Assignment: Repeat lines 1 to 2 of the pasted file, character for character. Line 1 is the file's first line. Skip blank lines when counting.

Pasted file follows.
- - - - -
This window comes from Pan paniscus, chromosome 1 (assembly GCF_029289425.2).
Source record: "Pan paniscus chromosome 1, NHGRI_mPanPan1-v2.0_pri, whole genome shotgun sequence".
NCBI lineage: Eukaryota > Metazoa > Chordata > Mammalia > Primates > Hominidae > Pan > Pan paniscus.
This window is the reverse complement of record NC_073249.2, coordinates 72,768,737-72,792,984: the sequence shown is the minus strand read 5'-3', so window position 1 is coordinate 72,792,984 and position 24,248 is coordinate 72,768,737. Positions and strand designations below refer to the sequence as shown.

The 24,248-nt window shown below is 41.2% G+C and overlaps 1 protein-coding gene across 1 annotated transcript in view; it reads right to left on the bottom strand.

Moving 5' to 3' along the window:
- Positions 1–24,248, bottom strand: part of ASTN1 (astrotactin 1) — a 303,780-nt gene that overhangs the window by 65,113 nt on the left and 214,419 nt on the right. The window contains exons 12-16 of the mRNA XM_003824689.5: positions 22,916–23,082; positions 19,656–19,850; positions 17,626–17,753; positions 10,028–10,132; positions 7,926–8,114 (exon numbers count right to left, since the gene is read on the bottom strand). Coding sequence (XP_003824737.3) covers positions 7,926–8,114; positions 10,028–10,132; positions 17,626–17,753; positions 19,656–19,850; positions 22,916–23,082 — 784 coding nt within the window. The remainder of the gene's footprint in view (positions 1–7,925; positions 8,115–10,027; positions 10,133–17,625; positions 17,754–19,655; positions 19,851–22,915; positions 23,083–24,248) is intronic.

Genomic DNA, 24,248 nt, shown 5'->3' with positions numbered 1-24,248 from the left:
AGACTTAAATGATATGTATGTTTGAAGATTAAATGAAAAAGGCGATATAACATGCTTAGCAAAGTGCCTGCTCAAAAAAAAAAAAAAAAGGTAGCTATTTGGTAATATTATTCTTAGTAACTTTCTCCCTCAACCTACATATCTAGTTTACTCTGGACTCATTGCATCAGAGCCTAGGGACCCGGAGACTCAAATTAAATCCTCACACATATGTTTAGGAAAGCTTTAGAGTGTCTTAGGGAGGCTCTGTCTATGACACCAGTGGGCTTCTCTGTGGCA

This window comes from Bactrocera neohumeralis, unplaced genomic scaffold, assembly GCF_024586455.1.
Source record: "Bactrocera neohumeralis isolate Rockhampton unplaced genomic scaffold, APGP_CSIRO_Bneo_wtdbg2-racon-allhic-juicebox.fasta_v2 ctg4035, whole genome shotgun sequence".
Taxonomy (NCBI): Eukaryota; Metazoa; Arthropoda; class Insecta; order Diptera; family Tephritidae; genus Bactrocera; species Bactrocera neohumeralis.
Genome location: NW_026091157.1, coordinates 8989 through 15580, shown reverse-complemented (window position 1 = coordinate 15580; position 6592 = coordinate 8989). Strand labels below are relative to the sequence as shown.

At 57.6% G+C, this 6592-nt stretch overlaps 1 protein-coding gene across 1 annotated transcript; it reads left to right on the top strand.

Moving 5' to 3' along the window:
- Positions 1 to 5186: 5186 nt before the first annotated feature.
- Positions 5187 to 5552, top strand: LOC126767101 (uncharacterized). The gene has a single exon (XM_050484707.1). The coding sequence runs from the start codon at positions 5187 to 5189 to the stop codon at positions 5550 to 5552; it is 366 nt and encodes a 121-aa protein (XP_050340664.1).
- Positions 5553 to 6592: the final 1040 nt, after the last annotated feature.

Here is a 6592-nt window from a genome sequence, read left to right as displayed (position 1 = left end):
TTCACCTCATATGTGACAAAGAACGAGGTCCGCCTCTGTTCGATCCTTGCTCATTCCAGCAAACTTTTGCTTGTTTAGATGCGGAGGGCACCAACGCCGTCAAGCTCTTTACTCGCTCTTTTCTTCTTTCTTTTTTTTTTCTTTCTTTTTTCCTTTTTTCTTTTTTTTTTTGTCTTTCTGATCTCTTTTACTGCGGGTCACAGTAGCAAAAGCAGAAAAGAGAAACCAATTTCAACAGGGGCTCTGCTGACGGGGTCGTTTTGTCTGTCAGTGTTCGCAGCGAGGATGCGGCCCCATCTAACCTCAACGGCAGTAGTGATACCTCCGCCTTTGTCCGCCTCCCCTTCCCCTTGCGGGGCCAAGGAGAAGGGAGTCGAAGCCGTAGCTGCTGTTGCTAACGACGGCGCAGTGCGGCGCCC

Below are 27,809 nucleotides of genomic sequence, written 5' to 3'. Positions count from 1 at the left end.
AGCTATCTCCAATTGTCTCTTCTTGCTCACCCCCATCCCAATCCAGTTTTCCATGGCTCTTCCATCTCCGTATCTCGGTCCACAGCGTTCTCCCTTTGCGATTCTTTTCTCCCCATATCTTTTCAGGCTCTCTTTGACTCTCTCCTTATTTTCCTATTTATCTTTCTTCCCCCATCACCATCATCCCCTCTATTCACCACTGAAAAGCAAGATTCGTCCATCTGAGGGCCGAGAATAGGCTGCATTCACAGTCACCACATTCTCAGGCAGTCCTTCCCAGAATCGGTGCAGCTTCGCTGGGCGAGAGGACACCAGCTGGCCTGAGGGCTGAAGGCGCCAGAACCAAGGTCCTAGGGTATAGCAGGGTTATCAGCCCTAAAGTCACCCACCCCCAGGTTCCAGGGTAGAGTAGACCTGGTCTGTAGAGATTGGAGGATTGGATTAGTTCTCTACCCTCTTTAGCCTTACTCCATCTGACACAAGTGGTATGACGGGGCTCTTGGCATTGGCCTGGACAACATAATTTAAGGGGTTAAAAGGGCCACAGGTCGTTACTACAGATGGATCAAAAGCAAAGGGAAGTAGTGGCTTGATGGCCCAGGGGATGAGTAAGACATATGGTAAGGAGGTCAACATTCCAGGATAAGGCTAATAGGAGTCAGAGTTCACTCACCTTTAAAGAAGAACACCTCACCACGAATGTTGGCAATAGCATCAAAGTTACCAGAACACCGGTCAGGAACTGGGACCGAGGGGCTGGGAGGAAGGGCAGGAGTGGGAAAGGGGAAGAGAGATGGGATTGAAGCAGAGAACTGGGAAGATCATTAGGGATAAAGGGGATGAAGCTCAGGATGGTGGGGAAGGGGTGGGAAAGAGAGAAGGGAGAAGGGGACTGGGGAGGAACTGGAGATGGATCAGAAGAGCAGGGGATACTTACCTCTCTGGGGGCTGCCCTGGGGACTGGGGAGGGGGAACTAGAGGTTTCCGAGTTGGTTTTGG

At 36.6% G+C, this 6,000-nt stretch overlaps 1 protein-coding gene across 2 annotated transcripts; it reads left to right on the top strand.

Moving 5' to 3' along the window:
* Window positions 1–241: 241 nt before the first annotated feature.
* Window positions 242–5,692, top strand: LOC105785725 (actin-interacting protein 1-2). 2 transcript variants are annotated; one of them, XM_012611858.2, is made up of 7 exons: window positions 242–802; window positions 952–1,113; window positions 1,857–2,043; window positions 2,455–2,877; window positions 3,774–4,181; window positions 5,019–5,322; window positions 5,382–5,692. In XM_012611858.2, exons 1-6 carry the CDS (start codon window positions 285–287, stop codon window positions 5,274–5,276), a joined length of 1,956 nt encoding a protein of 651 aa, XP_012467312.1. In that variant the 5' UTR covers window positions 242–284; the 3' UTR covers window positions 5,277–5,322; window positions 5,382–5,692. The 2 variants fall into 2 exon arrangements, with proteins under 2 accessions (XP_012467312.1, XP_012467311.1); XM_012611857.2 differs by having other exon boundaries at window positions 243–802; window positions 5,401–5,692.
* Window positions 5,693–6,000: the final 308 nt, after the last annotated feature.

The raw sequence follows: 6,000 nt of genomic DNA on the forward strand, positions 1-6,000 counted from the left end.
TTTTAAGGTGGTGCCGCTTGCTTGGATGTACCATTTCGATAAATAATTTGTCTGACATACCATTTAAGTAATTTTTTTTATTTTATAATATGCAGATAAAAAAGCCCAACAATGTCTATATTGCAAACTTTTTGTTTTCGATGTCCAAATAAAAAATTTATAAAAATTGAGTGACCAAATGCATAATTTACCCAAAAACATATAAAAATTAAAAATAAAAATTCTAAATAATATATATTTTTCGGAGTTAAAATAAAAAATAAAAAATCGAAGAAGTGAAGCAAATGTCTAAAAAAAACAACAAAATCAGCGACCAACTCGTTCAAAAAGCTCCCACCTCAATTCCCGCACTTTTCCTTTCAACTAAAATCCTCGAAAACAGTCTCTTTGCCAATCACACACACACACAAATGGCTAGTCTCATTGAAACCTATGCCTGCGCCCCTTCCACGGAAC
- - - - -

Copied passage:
This window comes from Pan paniscus, chromosome 1 (assembly GCF_029289425.2).
Source record: "Pan paniscus chromosome 1, NHGRI_mPanPan1-v2.0_pri, whole genome shotgun sequence".